The impact of the spindle grinding wheel on wafer grinding quality can be attributed to several factors. Increasing the speed of the spindle increases the speed at which the grinding wheel cuts the workpiece, increasing the number of effective abrasives per unit of time. However, increasing the speed also increases the generation rate of grinding debris.
The vibration of the spindle is responsible for creating waviness on the surface of the ground wafer. The amplitude of this waviness decreased with decreasing wheel speed.
The grinding wheel of a spindle is a critical part of a wafer machining process. A properly shaped grinding wheel is necessary to produce a planar surface. However, the vibration caused by the spindle wheel can seriously compromise the flatness of the fabricated wafer. The authors propose a mathematical model that accounts for the vibration-induced error in surface formation. This surface formation model also takes into account the overlapping effect of the grinding wheel.
Grinding force is also a critical factor that influences the TTV of a wafer. The force is directly related to the grit size of the wheel and the vertical pressure applied during grinding. The finer the grit, the smaller the scratches. Scratches reduce the strength of silicon, so a smooth surface is essential to minimize the amount of silicon exposed to the scratches.
A properly balanced grinding wheel improves both accuracy and speed. While traditional methods of balancing a spindle wheel are costly and require special knowledge, an automatic balancing system can permanently monitor spindle vibration and automatically correct any imbalance.
During the grinding process, excessive vibration reduces the spindle’s life and shortens its life. In addition, excessive vibration slows the process, resulting in lower throughput and reduced productivity. A second function of the spindle grinding wheel is to measure the axial force imparted to the workpiece.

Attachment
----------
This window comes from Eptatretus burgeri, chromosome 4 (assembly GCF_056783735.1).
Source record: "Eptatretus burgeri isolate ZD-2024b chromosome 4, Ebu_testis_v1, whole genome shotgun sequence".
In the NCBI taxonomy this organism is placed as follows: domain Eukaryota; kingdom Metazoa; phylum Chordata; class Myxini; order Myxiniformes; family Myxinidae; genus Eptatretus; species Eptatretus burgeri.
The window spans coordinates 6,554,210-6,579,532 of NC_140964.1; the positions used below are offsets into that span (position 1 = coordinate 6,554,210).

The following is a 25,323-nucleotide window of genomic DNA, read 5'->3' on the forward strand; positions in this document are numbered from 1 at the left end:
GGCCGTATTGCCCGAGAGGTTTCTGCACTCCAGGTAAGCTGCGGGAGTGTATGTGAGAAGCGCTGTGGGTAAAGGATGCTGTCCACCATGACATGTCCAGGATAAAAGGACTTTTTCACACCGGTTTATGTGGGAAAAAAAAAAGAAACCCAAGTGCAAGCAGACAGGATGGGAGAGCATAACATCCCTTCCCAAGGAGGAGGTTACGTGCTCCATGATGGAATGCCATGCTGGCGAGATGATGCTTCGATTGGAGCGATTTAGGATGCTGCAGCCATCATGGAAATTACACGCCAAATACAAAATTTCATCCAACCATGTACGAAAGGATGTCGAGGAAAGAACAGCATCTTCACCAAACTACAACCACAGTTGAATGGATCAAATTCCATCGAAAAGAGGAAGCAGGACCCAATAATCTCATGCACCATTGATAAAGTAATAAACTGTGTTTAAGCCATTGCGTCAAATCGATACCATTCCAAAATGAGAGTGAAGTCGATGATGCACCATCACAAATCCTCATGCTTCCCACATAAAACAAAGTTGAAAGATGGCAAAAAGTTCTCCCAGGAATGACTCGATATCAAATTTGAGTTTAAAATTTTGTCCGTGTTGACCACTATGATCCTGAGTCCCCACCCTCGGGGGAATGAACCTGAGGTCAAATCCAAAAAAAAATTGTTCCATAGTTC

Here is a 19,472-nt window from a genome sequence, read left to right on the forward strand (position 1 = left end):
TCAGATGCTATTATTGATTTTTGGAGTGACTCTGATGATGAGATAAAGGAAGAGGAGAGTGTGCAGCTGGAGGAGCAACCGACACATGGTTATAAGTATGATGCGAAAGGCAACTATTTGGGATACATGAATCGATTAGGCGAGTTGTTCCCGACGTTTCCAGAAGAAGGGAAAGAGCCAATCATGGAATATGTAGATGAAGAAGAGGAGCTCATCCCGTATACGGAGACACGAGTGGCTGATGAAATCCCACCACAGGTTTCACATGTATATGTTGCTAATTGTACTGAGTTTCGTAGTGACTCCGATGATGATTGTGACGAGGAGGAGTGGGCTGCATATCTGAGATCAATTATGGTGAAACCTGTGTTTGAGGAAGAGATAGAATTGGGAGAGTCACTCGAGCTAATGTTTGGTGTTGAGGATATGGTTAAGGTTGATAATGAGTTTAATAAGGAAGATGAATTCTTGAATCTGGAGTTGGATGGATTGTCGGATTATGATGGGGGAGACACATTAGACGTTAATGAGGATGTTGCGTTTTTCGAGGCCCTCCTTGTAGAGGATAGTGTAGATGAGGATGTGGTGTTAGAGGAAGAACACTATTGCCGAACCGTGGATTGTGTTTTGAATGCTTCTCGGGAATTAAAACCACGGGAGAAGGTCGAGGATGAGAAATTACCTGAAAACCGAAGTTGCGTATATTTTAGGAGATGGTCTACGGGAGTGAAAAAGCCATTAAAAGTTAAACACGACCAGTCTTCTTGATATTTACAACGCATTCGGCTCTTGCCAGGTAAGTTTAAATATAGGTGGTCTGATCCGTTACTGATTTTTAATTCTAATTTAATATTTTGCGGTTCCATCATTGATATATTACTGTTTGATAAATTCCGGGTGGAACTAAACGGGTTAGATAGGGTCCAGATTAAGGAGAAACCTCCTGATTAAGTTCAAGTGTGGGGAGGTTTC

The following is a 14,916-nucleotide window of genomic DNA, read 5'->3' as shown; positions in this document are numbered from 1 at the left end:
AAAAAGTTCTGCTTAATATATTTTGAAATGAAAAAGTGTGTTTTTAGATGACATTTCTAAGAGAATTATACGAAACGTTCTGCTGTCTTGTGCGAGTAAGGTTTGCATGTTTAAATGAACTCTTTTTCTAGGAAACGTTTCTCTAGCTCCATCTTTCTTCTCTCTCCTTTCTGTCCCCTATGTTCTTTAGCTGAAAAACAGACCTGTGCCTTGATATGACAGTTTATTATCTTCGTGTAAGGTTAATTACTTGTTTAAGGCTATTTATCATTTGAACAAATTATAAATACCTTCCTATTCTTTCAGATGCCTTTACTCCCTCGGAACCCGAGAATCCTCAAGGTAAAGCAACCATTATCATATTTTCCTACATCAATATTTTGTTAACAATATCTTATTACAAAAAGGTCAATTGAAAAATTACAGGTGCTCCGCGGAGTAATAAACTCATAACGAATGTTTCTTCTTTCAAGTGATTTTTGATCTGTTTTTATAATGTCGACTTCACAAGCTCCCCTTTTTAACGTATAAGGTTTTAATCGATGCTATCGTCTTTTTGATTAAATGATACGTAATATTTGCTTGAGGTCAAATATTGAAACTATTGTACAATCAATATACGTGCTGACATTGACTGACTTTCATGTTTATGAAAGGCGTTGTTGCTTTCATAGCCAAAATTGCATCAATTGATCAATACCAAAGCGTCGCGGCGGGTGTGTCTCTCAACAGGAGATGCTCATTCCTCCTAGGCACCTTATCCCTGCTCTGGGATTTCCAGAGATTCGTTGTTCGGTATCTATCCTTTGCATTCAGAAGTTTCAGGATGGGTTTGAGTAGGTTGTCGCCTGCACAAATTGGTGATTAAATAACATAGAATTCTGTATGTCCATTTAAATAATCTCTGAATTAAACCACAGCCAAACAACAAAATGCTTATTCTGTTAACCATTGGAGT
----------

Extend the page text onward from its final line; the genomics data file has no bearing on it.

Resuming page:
Impact of lapping process on the flatness of the wafer
The lapping process can affect the flatness of a wafer by modifying the substrate’s surface roughness. This effect is dependent on the groove density. The denser the grooves are, the higher the MRR. In our experiment, we used groove densities less than 0.3. We found that MRR increased rapidly at this density, but increased gradually as we increased the groove density.
The lapping process is critical to the flatness of the silicon wafer. It includes statistical tools, such as multi-vari charts, that can help improve processes.
A proper process mapping can help you identify the factors that impact the flatness of a wafer. For instance, if the silicon wafer is not rotating in the lapping carrier at a high enough speed, uneven lapping can occur.
A proper lapping film thickness and film strength are important to achieve uniform surface roughness. If the film thickness is low, the component material will wipe closer to the lapping plate and will result in higher surface roughness measurements. Higher surface roughness means the wafer won’t be as flat.
Lapping silicon wafers requires a high-hardness lapping surface plate. This plate also provides equivalent flatness and reduced scratch occurrence to the conventional lapping surface plate. However, it is important to consider that the thickness of the high-hardness plate will increase as the silicon wafer diameter increases.